I would like to challenge you to consider standing by us at this time and making a donation, even a small one, for this work to continue. We believe many donations can pool together to meet the need. Your donation can make a difference, and we urge you to do so. Donations can be made on EHA USA’s donation page or you can contact us at email@example.com.
We want to stand in solidarity with each person living with HIV. Each one is important. Each one’s life matters. Each one has much value. Would you join with us in this cause?
The Kiran Project… Threads of Hope
by Annaliese Petersen
EHA’s Shalom Project in Delhi serves some of the most forgotten people in India — those affected by HIV/AIDS. Often women are infected by their husbands and then left to fend for themselves. The children sometimes find themselves infected too, through no fault of their own. The wake that this disease leaves behind is overwhelming.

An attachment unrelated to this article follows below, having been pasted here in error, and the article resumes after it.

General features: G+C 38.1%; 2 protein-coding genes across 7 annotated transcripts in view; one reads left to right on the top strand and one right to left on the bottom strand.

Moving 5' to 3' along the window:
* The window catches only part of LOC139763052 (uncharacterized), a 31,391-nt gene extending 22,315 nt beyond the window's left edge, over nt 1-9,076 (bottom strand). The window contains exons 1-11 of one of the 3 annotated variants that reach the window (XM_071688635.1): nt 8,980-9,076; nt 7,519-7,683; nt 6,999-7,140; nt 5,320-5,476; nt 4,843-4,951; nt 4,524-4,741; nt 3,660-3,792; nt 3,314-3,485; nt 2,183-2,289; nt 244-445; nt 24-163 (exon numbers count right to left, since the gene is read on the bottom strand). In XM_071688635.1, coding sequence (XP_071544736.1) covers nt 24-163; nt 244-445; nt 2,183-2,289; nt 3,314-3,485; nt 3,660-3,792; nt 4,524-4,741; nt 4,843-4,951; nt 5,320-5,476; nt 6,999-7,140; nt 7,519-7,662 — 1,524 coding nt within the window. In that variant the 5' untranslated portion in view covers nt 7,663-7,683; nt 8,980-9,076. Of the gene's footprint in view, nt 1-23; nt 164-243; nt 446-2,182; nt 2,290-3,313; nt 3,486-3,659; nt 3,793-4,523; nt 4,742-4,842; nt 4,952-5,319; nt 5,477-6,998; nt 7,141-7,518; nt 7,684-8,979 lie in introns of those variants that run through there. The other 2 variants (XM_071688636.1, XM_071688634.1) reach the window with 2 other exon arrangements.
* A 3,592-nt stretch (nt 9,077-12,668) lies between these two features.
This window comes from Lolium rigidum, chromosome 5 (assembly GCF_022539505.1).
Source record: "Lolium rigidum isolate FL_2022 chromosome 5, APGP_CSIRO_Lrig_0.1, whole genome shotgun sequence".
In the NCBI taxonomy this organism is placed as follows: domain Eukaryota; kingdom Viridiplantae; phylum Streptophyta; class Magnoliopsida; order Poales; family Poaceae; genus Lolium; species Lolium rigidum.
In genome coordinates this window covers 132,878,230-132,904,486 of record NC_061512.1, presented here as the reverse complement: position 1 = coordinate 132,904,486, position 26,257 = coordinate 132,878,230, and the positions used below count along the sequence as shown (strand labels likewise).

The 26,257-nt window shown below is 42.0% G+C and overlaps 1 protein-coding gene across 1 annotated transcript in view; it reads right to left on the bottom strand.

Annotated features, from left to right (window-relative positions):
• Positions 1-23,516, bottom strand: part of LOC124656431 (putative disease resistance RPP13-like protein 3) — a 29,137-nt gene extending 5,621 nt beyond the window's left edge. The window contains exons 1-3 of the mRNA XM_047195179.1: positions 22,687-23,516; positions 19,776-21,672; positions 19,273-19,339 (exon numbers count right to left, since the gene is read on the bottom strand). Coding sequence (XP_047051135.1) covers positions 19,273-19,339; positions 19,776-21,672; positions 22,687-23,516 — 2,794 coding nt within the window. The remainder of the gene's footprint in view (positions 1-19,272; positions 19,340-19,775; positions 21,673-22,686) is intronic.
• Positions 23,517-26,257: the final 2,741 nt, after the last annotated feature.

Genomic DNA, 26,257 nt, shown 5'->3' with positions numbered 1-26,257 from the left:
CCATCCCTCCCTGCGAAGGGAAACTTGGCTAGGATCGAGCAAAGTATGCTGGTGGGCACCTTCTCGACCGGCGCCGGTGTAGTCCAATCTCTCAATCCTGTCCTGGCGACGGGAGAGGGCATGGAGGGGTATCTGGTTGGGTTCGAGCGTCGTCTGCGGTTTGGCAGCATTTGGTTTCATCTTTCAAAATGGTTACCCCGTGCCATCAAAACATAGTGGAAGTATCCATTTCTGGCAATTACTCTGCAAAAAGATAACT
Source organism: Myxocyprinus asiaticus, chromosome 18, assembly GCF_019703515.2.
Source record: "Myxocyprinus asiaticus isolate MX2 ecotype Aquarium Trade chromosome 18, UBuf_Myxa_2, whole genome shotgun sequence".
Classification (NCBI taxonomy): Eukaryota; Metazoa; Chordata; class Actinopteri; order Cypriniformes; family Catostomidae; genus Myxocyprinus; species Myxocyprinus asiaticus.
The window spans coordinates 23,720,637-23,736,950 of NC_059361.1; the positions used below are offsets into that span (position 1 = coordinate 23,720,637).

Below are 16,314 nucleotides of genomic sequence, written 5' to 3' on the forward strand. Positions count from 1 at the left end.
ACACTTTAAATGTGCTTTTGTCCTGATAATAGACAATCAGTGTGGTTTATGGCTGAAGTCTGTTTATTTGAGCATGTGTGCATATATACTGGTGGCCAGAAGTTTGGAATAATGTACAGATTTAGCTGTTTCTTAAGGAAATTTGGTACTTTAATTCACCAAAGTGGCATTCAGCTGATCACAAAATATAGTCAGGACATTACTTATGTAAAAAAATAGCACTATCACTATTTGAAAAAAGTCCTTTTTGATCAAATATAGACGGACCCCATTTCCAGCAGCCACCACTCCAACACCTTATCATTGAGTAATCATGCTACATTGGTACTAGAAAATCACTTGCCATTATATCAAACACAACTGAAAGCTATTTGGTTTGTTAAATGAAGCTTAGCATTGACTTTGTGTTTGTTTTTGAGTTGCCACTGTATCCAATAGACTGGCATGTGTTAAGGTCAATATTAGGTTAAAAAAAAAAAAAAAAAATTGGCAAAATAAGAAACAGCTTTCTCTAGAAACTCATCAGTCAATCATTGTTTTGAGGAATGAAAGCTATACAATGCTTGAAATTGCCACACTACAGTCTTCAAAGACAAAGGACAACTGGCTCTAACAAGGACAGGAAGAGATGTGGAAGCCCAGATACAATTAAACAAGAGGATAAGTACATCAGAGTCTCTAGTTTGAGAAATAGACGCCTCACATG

The newest program to come from Shalom Delhi is the Kiran Project. Kiran means “ray” in Hindi. Seeking to provide a ray of hope for widowed and abandoned mothers with HIV/AIDS, cancer, or other disabilities, the Kiran Project was started to give a means of livelihood to these women so they can provide for their families. The women sew hand-tailored bags, pouches, trivets, coasters, and crocheted handicrafts. Each handcrafted item adds a thread of hope to the lives of these artisans.
Shalom also initiated the Kiran Project to decrease the sense of shame and helplessness that accompanies life-limiting illness. In addition to employment, Kiran artisans are provided a safe place to come during the day, access to medical care and counseling, and a community of similarly-affected people. “The Kiran Project has given me hope for the future. I can now move past my fear for tomorrow,” one participant shared.